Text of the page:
The 2015 edition of the Margaret Mead Film Festival once again offers a window into the complexity of the peoples and cultures in the Latin American region. Between October 22 and 25, ten works from countries all throughout the region will be screened as part of the festival at the American Museum of Natural History.
Founded in honor of anthropologist Margaret Mead, this year’s edition of the festival explores thresholds and boundaries— ranging from lyrical explorations to political exposés, from authorial to community indigenous productions, this year’s works reflect in part the diversity of the region.
Offering a look from Mexico to the world, Balance and Resistance / Bering. Equilibrio y Resistencia is perhaps unusual exploration for Mexican photographer Lourdes Grobet, known mostly for her portrayal of the lucha libre tradition. In this work, she takes a close look at a small Inuit community that has traversed the US / Russian border for years.
Fernando Llanos’ Matria (pictured above left) on the other hand, offers a look within one of Mexico’s most emblematic figures: that of the charros, or horseman. Combining personal story with historical narrative, the director explores the figure of his grandfather, a distinguished charro. The film was the winner of the Best Documentary Award at the Morelia Film Festival. In a look at the limits between traditional and alternative medicine, Juanita by Ximena Amezcua follows the everyday life of a practitioner of Mayan traditional medicine.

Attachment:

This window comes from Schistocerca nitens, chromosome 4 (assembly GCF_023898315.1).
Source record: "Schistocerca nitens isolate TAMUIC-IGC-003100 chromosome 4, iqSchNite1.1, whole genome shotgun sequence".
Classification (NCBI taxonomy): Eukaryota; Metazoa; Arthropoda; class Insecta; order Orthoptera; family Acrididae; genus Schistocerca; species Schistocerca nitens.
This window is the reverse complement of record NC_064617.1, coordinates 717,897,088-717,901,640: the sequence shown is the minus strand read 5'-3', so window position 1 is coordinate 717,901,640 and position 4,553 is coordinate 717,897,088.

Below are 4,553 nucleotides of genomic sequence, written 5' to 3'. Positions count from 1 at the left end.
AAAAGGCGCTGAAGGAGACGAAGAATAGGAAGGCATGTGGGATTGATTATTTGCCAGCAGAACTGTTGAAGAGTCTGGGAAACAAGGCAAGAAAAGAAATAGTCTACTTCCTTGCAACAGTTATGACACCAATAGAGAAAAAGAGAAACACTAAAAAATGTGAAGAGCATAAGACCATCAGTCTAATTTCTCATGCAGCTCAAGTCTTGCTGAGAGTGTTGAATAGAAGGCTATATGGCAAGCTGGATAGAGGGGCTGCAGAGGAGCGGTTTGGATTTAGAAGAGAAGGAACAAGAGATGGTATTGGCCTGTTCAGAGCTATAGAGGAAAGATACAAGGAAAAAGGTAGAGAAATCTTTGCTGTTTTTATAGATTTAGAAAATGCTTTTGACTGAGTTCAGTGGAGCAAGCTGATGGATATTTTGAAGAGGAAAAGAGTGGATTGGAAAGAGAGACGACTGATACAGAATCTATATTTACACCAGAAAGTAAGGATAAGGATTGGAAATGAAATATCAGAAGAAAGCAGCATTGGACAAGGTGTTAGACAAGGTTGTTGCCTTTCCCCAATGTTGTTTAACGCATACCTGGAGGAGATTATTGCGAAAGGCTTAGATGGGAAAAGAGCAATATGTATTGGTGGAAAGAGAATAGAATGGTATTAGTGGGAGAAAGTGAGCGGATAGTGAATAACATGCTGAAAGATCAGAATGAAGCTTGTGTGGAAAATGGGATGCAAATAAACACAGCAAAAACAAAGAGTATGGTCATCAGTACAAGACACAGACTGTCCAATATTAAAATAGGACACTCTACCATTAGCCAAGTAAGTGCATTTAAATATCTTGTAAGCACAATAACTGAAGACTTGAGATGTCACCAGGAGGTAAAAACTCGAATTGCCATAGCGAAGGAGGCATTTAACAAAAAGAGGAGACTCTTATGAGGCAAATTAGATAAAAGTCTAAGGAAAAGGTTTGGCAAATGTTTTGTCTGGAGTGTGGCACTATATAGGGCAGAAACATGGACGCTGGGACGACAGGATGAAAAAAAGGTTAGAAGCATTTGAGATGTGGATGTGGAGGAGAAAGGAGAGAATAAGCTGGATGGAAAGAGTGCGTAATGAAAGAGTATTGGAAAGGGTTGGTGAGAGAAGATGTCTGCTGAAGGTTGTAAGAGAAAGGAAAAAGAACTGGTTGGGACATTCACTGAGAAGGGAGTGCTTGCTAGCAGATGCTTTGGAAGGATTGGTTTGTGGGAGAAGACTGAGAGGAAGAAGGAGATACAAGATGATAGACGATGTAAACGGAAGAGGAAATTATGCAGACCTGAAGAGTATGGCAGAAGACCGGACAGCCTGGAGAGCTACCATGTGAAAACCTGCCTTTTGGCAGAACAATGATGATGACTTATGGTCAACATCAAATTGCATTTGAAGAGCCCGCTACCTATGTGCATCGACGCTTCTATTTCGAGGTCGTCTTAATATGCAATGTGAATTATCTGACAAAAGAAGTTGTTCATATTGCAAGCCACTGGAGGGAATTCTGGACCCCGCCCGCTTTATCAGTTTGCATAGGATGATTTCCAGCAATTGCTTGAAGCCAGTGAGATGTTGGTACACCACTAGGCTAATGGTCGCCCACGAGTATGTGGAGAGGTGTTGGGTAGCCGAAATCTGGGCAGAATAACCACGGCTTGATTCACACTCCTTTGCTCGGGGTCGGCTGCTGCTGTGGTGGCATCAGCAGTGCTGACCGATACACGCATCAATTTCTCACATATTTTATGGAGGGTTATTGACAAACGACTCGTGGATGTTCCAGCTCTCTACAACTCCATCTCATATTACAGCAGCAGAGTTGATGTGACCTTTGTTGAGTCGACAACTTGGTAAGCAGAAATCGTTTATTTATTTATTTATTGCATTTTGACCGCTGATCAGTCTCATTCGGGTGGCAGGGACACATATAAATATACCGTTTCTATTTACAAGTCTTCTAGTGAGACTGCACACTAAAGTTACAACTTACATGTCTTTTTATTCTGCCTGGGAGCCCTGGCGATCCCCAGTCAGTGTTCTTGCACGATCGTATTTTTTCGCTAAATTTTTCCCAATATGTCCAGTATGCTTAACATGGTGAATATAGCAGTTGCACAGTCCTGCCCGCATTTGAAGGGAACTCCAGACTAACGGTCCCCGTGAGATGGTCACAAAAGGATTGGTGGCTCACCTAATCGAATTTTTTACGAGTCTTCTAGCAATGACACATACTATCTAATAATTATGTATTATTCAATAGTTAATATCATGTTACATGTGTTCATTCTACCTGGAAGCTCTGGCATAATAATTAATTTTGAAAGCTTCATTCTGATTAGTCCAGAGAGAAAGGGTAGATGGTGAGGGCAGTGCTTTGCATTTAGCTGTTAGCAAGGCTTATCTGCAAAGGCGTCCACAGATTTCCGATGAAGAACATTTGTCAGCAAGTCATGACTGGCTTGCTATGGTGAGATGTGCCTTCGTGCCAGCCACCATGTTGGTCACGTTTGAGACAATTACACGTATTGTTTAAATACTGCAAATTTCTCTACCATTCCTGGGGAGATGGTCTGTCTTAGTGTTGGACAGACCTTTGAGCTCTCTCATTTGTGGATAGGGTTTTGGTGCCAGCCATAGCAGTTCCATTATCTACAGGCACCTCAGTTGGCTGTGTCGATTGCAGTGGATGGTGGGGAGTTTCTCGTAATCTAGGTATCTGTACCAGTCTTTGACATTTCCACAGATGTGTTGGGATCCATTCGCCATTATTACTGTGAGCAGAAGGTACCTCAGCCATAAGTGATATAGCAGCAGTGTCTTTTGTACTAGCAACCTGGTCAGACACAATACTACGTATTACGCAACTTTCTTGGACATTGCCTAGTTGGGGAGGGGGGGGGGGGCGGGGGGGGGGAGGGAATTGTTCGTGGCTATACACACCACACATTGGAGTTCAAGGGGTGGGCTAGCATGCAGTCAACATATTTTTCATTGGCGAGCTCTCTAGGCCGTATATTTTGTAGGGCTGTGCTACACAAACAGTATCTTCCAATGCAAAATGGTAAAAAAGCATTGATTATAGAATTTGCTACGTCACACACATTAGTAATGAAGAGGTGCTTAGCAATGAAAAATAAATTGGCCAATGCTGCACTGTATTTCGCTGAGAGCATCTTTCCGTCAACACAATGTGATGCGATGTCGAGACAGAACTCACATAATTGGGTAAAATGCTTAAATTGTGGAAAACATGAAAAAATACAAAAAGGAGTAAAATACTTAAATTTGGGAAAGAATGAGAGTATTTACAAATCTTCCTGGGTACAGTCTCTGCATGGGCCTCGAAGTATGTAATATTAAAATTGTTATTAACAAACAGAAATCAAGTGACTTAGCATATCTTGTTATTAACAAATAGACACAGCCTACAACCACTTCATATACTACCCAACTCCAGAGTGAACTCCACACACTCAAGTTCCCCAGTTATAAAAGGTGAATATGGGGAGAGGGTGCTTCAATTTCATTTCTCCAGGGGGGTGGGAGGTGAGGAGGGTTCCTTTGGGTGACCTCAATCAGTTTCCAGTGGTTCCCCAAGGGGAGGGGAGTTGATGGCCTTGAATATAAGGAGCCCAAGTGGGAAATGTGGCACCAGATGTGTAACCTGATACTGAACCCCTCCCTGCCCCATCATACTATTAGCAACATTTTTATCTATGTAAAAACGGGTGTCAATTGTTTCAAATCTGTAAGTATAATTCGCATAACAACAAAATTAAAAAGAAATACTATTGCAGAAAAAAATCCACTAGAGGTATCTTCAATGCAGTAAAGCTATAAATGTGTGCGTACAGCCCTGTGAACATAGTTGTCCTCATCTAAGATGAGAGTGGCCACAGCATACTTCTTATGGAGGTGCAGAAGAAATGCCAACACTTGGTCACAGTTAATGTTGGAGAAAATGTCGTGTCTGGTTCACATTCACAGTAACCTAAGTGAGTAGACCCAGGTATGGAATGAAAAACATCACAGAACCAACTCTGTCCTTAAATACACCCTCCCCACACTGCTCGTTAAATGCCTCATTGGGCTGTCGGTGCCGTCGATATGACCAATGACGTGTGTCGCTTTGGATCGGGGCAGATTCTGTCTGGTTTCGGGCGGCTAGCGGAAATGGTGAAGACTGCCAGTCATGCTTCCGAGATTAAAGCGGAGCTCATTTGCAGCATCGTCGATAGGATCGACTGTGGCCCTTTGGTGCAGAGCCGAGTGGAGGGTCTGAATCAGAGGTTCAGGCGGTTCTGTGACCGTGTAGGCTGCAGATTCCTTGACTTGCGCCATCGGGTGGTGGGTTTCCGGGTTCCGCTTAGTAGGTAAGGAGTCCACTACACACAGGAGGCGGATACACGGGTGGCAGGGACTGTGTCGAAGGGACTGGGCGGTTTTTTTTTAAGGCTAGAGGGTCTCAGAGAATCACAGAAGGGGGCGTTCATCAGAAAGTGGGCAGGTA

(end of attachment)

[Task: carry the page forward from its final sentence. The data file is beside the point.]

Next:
Central America arrives to the festival charged with a political look. The short documentary El Cacao exposes the dark side of Latin American chocolate production. Marcela Zamora’s El cuarto de los huesos / The Room of Bones (pictured right) follows a group of forensic anthropologists unearthing the remains of the Salvadorian desaparecidos or missing persons.
Venezuela is present in the festival through a depiction of its remote island Cubagua, with a population of 51. In Flor de la Mar, Jorge Thielen Armand traces the attempts of the Venezuelan government to revitalize this historic island, home of the ruins of the first European city in the Americas.
Two works peer into Peruvian Indigenous groups. Earth’s Children / Hijos de la Tierra is a production of a Kechwa-Lamista native community in Peru, following the daily lives of their youngest members, as part of the Indigenous Amazonian Video Project. Icaros looks at the ancestral uses of ayahuasca, a traditional psychoactive drug by, among others, the Shipibo indigenous people.
From the Southern Cone comes Juan Álvarez’s Avant, a work that narrates how renowned ballet dancer Julio Bocca revived the Uruguayan National Ballet Company. After a twenty-year observation by director Aldo Garay, El hombre nuevo / The New Man (pictured left) follows Stephania, a Nicaraguan-born transgender woman living in Uruguay whose life has been shaped by poverty, war, and communist theory, as well as sexual politics. The film was awarded the Teddy Award at the last edition of the Berlin Film Festival.